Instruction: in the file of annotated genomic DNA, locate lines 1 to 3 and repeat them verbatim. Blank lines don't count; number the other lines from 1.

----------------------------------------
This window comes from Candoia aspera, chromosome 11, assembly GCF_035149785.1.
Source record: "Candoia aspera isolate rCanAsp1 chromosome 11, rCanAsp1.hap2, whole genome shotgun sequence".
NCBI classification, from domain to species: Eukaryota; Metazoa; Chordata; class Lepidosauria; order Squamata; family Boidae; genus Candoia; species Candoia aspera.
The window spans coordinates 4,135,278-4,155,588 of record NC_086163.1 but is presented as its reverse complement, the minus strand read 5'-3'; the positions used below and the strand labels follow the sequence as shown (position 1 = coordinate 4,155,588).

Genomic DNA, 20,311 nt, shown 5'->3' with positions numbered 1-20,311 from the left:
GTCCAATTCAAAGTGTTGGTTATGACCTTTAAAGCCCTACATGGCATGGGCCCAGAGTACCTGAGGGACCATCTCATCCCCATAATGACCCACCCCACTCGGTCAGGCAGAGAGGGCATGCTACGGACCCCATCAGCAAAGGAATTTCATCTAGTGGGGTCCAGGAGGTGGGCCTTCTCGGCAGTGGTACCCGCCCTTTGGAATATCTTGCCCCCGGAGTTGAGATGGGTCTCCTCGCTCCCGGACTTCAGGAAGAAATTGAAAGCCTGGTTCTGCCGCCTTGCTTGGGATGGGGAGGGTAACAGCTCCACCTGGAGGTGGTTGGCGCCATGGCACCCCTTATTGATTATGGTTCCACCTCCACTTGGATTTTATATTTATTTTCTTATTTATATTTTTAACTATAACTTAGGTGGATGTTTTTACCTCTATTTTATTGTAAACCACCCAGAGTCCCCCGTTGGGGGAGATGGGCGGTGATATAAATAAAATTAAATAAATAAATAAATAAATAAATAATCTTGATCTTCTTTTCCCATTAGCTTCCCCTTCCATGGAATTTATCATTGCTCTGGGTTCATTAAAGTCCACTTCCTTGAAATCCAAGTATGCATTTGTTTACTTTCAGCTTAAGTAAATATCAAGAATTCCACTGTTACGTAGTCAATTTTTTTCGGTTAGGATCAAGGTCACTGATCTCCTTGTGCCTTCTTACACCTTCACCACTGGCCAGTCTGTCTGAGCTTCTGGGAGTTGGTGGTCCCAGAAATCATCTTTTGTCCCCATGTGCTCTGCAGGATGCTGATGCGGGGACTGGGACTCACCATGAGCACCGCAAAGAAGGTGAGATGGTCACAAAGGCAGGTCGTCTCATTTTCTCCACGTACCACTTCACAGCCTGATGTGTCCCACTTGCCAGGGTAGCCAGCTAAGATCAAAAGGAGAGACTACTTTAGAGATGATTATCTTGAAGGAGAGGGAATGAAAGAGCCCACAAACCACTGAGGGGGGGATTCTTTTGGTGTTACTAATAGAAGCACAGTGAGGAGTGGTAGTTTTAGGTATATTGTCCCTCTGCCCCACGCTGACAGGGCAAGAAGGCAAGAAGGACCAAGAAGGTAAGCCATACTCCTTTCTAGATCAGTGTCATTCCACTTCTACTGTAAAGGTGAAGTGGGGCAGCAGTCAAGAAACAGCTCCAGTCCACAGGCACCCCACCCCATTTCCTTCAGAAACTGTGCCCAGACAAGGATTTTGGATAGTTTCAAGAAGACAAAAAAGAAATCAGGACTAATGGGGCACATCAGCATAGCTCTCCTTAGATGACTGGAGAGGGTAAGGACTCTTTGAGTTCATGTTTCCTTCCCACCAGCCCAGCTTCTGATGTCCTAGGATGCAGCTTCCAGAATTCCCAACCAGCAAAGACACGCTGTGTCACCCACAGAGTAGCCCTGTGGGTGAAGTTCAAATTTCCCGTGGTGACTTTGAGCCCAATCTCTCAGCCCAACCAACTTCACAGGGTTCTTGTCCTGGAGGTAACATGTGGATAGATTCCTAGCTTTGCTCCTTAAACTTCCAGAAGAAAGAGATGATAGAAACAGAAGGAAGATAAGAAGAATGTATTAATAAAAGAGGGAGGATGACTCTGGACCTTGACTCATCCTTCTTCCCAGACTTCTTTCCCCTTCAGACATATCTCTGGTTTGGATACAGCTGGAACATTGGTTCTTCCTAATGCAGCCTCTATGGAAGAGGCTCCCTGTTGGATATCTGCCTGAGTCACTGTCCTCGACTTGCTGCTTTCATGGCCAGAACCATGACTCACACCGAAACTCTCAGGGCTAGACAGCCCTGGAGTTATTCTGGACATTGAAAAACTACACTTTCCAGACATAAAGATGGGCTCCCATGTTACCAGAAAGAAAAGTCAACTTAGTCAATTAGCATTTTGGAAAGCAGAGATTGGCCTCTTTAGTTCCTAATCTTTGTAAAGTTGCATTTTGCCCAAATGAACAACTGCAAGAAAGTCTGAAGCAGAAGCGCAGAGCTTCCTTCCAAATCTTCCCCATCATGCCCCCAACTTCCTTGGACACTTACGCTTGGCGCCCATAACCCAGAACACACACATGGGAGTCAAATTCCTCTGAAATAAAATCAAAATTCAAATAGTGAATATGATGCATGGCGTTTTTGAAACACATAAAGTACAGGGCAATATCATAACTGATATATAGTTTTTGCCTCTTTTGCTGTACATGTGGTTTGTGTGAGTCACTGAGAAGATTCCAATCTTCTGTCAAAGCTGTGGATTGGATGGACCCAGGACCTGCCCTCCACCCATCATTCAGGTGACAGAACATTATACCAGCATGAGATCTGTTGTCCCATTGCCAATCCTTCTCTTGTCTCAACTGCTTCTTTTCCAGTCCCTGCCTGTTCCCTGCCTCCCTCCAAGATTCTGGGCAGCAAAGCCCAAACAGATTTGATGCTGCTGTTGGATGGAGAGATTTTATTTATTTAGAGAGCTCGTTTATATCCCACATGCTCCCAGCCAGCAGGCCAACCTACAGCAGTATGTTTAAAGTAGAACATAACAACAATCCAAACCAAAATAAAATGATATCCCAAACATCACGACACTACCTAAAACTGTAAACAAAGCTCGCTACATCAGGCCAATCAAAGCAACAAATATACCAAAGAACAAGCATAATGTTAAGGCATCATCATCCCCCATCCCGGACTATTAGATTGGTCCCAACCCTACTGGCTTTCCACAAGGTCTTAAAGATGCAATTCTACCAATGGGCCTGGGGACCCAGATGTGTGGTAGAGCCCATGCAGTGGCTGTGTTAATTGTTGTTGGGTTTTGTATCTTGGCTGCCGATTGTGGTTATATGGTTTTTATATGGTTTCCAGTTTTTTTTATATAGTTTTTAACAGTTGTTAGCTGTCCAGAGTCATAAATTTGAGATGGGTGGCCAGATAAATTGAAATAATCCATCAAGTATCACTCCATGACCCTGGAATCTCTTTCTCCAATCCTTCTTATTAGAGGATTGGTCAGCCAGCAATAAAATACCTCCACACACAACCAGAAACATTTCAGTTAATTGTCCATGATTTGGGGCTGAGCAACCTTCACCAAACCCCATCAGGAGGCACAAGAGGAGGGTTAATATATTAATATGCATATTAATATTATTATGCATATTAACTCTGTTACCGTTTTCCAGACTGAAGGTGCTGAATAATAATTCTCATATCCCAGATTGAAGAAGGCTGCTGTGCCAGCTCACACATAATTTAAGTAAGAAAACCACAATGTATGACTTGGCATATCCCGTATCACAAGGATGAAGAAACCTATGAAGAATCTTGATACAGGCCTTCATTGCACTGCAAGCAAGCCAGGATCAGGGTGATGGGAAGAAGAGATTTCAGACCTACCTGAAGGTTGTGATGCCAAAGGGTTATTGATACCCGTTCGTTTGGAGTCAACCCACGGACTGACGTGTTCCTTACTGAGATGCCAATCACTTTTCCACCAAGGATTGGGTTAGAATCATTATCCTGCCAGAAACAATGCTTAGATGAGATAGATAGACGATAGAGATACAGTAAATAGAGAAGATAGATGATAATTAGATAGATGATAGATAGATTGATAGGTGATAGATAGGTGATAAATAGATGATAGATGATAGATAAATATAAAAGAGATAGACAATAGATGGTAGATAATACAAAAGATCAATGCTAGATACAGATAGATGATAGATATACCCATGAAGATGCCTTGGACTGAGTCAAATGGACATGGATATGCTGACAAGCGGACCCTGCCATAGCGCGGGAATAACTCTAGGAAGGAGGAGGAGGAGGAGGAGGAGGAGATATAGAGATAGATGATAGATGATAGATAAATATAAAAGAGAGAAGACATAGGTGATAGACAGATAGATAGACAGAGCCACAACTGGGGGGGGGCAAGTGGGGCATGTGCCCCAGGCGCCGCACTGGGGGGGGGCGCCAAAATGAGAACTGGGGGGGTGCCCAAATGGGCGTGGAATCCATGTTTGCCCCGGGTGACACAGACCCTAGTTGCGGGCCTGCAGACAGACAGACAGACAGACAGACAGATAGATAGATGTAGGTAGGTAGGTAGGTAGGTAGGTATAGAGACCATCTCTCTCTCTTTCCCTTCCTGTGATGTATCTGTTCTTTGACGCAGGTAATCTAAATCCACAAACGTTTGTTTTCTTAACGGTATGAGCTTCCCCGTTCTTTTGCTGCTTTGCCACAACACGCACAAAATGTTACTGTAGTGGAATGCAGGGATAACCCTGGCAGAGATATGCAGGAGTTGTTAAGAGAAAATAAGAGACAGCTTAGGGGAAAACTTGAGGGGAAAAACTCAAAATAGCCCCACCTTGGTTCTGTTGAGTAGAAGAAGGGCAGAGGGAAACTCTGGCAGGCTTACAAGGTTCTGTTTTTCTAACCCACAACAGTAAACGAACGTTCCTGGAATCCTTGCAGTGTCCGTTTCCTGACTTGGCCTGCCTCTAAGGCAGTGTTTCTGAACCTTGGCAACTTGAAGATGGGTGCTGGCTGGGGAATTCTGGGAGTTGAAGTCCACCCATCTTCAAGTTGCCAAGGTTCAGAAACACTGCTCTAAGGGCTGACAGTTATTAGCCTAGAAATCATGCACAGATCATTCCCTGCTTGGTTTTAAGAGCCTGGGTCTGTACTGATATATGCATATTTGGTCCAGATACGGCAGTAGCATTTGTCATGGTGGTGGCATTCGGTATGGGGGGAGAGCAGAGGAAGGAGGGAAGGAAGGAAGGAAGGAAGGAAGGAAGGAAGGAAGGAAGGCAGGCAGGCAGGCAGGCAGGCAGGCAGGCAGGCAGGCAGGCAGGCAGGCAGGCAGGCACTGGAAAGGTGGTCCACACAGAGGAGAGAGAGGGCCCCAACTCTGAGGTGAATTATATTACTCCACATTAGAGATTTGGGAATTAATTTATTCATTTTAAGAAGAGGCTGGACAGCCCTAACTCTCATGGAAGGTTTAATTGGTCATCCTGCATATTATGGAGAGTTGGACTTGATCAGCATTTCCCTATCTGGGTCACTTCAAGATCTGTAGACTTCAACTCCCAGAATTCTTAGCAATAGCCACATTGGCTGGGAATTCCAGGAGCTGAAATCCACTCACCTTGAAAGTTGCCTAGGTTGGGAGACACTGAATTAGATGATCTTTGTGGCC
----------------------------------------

This window comes from Candoia aspera, chromosome 11, assembly GCF_035149785.1.
Source record: "Candoia aspera isolate rCanAsp1 chromosome 11, rCanAsp1.hap2, whole genome shotgun sequence".
NCBI classification, from domain to species: Eukaryota; Metazoa; Chordata; class Lepidosauria; order Squamata; family Boidae; genus Candoia; species Candoia aspera.